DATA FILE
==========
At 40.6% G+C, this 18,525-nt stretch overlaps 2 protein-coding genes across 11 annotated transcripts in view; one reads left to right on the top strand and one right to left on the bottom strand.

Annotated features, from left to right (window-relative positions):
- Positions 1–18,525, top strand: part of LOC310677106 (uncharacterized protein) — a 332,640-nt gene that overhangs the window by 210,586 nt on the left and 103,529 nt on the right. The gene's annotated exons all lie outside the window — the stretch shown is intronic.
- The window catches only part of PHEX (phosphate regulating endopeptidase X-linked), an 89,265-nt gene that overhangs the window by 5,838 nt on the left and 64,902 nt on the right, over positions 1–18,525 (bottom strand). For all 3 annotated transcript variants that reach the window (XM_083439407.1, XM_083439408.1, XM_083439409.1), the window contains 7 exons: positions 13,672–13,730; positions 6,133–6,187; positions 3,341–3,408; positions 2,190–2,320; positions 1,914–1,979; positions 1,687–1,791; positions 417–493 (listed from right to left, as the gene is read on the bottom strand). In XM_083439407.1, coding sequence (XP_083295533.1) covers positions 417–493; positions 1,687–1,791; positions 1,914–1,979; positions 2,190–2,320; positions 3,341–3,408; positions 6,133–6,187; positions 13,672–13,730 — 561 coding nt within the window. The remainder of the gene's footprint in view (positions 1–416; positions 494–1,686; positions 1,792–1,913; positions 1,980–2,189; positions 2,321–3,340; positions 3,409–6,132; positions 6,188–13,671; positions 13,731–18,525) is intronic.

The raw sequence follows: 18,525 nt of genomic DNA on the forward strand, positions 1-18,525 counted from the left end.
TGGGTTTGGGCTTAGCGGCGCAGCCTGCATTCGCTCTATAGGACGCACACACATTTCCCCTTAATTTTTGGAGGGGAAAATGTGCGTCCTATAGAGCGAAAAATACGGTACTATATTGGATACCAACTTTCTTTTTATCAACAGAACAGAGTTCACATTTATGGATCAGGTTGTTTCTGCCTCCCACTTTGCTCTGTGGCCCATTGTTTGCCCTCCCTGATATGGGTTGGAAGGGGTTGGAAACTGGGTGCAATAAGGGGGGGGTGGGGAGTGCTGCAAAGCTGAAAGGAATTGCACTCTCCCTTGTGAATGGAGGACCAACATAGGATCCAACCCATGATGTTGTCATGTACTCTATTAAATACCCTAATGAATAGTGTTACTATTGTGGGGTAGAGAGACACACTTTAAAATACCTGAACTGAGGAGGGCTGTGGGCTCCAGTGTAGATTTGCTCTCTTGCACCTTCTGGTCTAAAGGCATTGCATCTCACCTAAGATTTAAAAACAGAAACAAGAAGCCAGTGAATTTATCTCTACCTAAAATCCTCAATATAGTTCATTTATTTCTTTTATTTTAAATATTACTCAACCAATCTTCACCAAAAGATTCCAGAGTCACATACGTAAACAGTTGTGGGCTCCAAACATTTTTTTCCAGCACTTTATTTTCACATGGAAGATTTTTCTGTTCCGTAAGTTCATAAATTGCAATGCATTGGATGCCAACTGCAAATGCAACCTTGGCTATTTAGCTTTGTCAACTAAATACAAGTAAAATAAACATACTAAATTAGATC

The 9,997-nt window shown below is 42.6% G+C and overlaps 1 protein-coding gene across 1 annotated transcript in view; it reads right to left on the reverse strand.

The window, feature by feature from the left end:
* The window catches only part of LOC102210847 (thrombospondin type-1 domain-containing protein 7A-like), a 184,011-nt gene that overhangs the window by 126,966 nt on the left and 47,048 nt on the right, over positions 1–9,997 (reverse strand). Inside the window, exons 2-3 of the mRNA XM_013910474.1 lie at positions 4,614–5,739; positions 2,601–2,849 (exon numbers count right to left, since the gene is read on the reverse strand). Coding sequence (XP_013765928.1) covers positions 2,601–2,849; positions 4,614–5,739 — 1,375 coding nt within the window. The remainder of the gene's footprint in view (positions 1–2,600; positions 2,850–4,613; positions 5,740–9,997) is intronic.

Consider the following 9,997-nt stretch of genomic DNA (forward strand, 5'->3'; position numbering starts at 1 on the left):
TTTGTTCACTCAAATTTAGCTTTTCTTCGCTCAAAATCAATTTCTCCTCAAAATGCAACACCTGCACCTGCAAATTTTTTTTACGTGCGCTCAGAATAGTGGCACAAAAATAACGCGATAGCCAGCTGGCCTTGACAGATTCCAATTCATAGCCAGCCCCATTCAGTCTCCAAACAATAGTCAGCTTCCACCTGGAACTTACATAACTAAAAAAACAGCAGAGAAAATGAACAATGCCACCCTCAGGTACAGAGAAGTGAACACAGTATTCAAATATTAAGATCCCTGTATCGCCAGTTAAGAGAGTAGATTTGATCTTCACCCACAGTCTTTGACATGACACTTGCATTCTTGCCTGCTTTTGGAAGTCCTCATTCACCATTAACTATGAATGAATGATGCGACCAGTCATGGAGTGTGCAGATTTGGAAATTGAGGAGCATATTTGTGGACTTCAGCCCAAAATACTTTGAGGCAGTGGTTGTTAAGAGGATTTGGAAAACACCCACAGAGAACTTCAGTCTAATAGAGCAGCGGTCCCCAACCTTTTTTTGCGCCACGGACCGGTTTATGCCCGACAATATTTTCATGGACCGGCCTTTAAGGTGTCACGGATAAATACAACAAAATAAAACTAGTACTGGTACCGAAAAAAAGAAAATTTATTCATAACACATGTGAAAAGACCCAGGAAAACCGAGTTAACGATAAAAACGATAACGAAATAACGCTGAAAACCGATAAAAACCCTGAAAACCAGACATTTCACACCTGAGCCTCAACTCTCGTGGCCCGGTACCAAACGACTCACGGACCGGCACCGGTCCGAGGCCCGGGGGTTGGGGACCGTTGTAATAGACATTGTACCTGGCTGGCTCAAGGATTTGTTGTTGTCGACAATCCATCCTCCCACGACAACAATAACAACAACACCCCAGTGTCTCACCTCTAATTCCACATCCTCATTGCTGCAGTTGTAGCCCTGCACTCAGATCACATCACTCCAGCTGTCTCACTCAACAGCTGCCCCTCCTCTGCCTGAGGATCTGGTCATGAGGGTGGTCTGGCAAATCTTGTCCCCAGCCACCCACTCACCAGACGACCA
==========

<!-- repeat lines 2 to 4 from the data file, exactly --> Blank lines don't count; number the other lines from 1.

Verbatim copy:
Annotated features, from left to right (window-relative positions):
- Positions 1–18,525, top strand: part of LOC310677106 (uncharacterized protein) — a 332,640-nt gene that overhangs the window by 210,586 nt on the left and 103,529 nt on the right. The gene's annotated exons all lie outside the window — the stretch shown is intronic.
- The window catches only part of PHEX (phosphate regulating endopeptidase X-linked), an 89,265-nt gene that overhangs the window by 5,838 nt on the left and 64,902 nt on the right, over positions 1–18,525 (bottom strand). For all 3 annotated transcript variants that reach the window (XM_083439407.1, XM_083439408.1, XM_083439409.1), the window contains 7 exons: positions 13,672–13,730; positions 6,133–6,187; positions 3,341–3,408; positions 2,190–2,320; positions 1,914–1,979; positions 1,687–1,791; positions 417–493 (listed from right to left, as the gene is read on the bottom strand). In XM_083439407.1, coding sequence (XP_083295533.1) covers positions 417–493; positions 1,687–1,791; positions 1,914–1,979; positions 2,190–2,320; positions 3,341–3,408; positions 6,133–6,187; positions 13,672–13,730 — 561 coding nt within the window. The remainder of the gene's footprint in view (positions 1–416; positions 494–1,686; positions 1,792–1,913; positions 1,980–2,189; positions 2,321–3,340; positions 3,409–6,132; positions 6,188–13,671; positions 13,731–18,525) is intronic.